"It's a good step, I would say, in the positive direction," he said.

Businesses have said they feel prepared to implement the system but worry about confrontations with some patrons. Health Minister Christine Elliott has advised them to call 911 in those situations if they feel threatened.

There are penalties for non-compliance but Ford said enforcement will take an educational approach at first.

Biagio Vinci, owner of Biagio’s Ristorante in downtown Toronto, said all his staff have been briefed on how to approach customers about their proof of vaccination and said he's in favour of the new system.

"I agree that people have to show that they're vaccinated in order to keep us safe and healthy," he said. 

"Everybody's ready," he added. "They show us the certification documents without us asking, so I think people know that they have to prove they are vaccinated."

Not all businesses are in favour of the system. Buck and Jo's restaurant in Wingham, Ont., posted on their Facebook page that they will be "refusing to ID customers and demanding disclosure of personal health information from them."

"Buck & Jo’s have planted a Canadian flag in the middle of our dining room," they wrote. "This may be the last few square feet of a free Canada. Everyone’s Charter Rights will be defended here, and anyone is allowed to take a seat, even if Doug Ford says no." 

Facebook users in a group called Ontario Businesses Against Health Pass shared information about other companies and venues that say they will not be complying with the proof-of-vaccination system, though many of the businesses are not ones subject to the certification requirements.

While venues will have to check paper or digital vaccine receipts with identification at first, the province has said it will streamline the process with a planned Oct. 22 launch of a QR code and verification app for businesses.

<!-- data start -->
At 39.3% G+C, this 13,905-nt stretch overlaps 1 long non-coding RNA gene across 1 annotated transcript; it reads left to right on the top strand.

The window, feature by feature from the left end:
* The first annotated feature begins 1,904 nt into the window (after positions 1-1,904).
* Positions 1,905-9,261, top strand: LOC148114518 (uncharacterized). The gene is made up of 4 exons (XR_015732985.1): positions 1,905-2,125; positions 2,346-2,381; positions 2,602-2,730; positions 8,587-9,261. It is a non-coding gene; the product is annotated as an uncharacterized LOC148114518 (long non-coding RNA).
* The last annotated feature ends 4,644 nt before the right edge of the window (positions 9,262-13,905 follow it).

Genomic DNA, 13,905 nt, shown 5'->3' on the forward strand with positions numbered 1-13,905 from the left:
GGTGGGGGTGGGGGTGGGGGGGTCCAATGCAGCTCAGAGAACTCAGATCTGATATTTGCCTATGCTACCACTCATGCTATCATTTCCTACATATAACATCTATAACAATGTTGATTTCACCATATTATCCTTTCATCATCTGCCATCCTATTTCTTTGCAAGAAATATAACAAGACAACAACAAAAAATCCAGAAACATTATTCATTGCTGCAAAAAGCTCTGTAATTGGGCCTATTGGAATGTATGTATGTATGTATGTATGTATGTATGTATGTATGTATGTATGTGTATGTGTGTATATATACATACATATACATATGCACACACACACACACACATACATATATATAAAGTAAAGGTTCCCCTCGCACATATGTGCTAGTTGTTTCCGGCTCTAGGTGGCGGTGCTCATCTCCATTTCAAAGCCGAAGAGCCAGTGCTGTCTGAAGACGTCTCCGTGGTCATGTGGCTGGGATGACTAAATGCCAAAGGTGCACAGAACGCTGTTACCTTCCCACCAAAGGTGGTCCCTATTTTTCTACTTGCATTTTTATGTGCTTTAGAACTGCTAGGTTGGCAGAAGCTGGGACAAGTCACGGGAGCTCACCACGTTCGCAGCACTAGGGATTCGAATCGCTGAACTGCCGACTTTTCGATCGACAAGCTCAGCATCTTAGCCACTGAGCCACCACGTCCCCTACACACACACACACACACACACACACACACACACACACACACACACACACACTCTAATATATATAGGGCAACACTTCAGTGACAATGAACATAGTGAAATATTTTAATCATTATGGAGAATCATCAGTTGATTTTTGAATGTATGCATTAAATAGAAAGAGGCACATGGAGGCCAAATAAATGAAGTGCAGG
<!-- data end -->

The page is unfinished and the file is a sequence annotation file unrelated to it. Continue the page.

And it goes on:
NDP Leader Andrea Horwath criticized loopholes in the government’s proof-of-vaccination policy, including exemptions for staff and settings like retail stores and places of worship.

"We deserve to be in a situation where we can go about our lives and know that we're safe," Horwath said. "What I'm asking this premier to do is fix the holes in his vaccine certificate program."

Dr. Kieran Moore, the province's chief medical officer of health, has said he believes the system will lead to a boost in vaccinations, particularly among those aged 20 to 39 since that cohort often frequents venues covered by the system.

The latest provincial data shows that 85.3 per cent of Ontarians over the age of 12 have one dose of a COVID-19 vaccine and nearly 79.4 per cent have two doses.

Ontario reported 463 new cases of COVID-19 on Wednesday and seven more deaths linked to the virus. Elliott said 332 of those new cases were in people who are not fully vaccinated or have an unknown vaccination status.

Elliott also said 299 people are hospitalized with the virus, with 187 of them in intensive care.

This report by The Canadian Press was first published Sept. 22, 2021.

Allison Jones and Noushin Ziafati, The Canadian Press